I’m pretty sure part of the rage is the same rage that has been directed at Obama since 2008, at the Dixie Chicks since 2003, a simply irrational hatred of anybody who dares to suggest that America might have a problem. As to the song, well, I’m never keen on rap on a country song, whoever is doing it, but I do think that Paisley not only has a right to start this conversation but that his heart is completely in the right place.

Light and shade, as I said, and I think this album needs to be taken as a whole, not isolated down to one track. The Deluxe version is 1.2 hours long and features 21 tracks, including short interludes like the funny Eric Idle piece. There’s a lot going on here, from traditional love songs, to a trendy duet with Mat Kearney (“Pressing on a Bruise”) and a song about an abused woman who fights back. There’s a funny song about a friend getting married, delivered like a eulogy, and as well as “Accidental Racist” there’s a song (“Those Crazy Christians”) which attempts to give a perspective on Christianity to non-believers. If you ask me, I’m more surprised that this one hasn’t caused more of a furore – especially from those who don’t understand irony. Paisley’s very zeitgeisty, too, and includes a song – full of heart – called “Facebook Friends”, which is in the tradition of his songs, “Celebrity” and “Online”.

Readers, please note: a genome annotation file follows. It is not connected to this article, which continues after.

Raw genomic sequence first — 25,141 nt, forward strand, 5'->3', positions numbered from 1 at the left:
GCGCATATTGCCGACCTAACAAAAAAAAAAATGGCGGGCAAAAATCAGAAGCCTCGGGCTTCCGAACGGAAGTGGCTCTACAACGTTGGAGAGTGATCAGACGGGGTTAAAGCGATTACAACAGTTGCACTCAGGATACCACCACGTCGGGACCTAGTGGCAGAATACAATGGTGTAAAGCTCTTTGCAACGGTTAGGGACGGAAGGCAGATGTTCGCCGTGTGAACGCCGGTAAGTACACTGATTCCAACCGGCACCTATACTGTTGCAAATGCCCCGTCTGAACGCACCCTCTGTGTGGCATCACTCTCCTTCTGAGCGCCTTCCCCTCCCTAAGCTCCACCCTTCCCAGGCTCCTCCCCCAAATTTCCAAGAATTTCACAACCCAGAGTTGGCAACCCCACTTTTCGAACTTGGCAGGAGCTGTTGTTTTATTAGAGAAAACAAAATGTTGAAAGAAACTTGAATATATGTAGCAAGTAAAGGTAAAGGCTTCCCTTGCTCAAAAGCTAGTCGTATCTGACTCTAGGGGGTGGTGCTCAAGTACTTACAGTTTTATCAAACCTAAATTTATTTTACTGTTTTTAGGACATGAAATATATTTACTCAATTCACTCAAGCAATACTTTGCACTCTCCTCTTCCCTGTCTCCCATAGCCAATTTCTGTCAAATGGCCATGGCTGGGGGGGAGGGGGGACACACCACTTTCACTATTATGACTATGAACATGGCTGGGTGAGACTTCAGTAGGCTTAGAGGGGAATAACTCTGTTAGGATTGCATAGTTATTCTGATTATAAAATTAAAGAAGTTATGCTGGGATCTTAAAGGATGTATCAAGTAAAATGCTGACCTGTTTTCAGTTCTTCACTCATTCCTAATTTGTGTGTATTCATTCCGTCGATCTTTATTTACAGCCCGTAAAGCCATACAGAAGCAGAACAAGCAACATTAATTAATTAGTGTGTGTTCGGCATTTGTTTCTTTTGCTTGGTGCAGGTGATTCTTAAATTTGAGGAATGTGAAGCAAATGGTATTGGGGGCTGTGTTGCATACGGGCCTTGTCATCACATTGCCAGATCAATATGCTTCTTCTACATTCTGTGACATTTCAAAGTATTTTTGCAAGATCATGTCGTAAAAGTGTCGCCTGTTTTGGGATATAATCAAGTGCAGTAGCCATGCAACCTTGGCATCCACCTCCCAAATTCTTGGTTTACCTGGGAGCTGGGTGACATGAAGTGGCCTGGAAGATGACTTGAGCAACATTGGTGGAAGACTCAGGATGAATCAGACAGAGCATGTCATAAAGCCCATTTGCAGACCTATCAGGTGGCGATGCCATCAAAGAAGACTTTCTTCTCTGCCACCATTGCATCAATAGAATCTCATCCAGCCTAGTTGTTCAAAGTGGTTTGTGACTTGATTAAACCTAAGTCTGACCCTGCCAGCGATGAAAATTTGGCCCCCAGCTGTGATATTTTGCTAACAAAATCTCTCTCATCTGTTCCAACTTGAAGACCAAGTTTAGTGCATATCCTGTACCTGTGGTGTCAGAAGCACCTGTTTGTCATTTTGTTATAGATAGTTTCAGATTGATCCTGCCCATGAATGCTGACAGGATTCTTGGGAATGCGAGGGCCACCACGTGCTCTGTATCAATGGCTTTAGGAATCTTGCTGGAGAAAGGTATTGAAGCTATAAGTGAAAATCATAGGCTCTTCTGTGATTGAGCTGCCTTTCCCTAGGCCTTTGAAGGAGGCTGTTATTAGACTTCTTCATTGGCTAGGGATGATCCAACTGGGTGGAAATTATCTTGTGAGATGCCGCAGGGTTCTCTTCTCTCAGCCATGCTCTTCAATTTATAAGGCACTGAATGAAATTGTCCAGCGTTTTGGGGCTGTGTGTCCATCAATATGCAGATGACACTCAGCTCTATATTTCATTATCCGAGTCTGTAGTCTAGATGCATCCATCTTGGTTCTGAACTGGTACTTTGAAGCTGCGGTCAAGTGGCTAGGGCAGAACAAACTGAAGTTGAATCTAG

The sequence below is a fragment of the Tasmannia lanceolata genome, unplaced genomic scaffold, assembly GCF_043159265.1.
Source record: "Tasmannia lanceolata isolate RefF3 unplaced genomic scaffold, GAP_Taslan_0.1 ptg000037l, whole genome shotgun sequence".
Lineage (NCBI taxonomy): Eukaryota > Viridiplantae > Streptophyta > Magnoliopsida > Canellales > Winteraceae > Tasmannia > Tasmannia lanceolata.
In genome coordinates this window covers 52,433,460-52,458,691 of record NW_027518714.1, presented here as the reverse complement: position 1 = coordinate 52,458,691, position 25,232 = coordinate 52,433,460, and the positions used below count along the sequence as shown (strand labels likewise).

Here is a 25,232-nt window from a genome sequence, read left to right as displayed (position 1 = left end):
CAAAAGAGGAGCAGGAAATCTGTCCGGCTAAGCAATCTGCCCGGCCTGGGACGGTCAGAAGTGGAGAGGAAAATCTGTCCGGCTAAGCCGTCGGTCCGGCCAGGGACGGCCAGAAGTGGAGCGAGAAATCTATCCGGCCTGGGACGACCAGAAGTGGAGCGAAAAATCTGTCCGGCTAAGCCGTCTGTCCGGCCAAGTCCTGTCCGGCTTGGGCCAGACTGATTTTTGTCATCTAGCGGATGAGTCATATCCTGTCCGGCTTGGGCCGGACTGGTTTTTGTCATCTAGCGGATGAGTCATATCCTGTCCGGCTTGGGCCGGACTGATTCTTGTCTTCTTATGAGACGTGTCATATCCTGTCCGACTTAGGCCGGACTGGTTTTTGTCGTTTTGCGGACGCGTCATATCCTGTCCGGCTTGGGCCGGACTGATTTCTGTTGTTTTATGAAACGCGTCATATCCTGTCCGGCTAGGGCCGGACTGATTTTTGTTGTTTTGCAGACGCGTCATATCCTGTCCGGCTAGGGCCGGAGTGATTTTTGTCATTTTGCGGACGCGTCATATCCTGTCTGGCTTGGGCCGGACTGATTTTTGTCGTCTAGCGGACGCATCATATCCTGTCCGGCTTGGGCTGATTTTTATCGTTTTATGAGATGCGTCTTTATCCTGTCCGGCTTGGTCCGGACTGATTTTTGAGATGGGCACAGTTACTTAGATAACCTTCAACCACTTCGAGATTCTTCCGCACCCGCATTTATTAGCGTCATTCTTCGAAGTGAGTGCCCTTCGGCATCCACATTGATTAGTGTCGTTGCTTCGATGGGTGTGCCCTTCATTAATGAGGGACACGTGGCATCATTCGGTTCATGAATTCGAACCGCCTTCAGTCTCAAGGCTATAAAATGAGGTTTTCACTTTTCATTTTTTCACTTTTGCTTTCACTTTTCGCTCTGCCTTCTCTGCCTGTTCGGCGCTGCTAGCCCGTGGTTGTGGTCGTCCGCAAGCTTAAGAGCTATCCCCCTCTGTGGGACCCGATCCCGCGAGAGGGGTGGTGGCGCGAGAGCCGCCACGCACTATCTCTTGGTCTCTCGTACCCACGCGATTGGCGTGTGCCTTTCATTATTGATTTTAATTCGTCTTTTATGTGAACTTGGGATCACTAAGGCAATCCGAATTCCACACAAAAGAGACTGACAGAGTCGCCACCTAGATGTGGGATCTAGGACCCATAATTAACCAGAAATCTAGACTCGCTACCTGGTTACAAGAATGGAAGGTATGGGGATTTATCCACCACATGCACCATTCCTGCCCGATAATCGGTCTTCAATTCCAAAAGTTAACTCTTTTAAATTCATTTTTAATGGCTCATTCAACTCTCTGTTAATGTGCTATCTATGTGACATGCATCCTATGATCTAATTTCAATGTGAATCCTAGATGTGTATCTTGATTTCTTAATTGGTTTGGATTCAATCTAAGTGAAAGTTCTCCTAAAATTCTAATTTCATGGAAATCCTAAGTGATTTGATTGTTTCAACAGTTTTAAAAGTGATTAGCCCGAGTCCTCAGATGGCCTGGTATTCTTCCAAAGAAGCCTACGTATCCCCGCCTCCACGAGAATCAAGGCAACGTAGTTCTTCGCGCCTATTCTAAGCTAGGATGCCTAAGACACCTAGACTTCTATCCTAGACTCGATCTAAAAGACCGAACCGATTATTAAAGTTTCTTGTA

The fundamental thing about Brad Paisley is that he has no hate inside him. He’s not pounding on the redneck button and trying to appeal to a lowest common denominator. He genuinely wants to reach out to people and spread a little peace, love, and understanding. And what’s wrong with that?

My highlight video of the Country 2 Country Festival

I only thought to film a little bit of the concert once Little Big Town took to the stage, hence the photo sequence for Kristian Bush. I only grabbed about 30 seconds at a time, so this little highlights video is only about 2 1/2 minutes.

Looking at the footage, I wish I’d filmed more. Both picture and sound quality are better than I was expecting from my little Panasonic with its 16X zoom.

Then again, sitting there filming everything is not as much fun as just watching it.